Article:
By this same token, it does not make any sense for a government to charge a high import tax on a product of which there is no local manufacturing industry in the country. For example, yachts in India. The pleasure boating industry in India is almost non-existent. The government has nothing to lose by lowering their taxes, and everything to gain. This creates the impression that the government is not willing to make an effort to create new industries, employment and infrastructure. It seems they are just interested in looking good on the surface by being seen to tax the rich.

Some politicians in Asia argue that there is more important work to be taken care of than the boating industry. When there is so much poverty in a country, it might be more prudent and human to rather solve that problem than providing infrastructure for rich man's hobbies like yachting. This argument does not make sense, however. Creating employment and promoting industry is the absolute best way to eradicate poverty and empower the poor. Although it is true that the government may have limited budget to provide a specialized infrastructure such as what is required for boating, there are solutions. A good way to start would be to simply provide a space for the private sector to build the boating infrastructure, and create a consumer-friendly taxation system that would drive the industry.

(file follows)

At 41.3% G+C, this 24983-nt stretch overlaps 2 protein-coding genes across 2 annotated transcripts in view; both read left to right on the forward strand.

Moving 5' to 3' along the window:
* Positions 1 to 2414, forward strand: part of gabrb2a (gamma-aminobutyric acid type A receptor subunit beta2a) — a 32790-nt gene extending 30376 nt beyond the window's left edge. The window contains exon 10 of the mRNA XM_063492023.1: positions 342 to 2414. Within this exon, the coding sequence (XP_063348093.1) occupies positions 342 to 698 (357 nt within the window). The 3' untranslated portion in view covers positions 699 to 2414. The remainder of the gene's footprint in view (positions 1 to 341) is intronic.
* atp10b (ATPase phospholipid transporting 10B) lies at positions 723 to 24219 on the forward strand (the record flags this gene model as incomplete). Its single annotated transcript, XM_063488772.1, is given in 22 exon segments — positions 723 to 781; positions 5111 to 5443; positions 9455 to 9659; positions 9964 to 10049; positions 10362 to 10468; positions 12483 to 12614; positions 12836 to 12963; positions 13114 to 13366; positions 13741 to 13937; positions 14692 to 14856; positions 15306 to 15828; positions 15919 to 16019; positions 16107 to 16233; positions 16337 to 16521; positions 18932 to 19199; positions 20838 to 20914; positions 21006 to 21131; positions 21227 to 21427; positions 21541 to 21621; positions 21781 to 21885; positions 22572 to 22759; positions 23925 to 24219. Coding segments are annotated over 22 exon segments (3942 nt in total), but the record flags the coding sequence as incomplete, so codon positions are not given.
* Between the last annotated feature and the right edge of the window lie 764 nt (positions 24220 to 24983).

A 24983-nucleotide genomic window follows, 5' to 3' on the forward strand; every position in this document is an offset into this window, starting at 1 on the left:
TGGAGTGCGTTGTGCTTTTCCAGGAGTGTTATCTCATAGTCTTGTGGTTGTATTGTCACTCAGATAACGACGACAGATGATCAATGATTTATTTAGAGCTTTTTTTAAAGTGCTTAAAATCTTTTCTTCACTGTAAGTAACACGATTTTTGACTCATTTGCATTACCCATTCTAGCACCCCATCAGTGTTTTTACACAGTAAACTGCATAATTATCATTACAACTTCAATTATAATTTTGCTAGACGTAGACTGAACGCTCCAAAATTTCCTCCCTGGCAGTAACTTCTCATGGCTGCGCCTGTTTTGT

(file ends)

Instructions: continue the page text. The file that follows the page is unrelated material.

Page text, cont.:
By imposing unnecessary import duties, the governments in Asia are also hurting their own export industry. Countries often react to one another's tax regulations and get embroiled in 'tax wars'. This halts growth for everybody, and the consumer is the biggest loser at the end of the day. Perhaps lowering taxes on luxury yachts could also be used by the governments to develop their foreign trade relationships.

Many experts in the field of yachting believe that yachts should not be categorized as luxury products to begin with. This would solve many of the industry's current taxation issues and could potentially create a healthy amount of employment.

Like mentioned before, many politicians in Asia argue that they have more urgent and important things to take care of, rather than focusing on creating a boating industry. To them I have to say, when you prepare a feast, you boil the pasta, fry the meat, and bake the dessert all at the same time. If you do it one by one, it would take you forever to finish.

I hope you found this article interesting.

Happy Boating

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Source by Baggy Sartape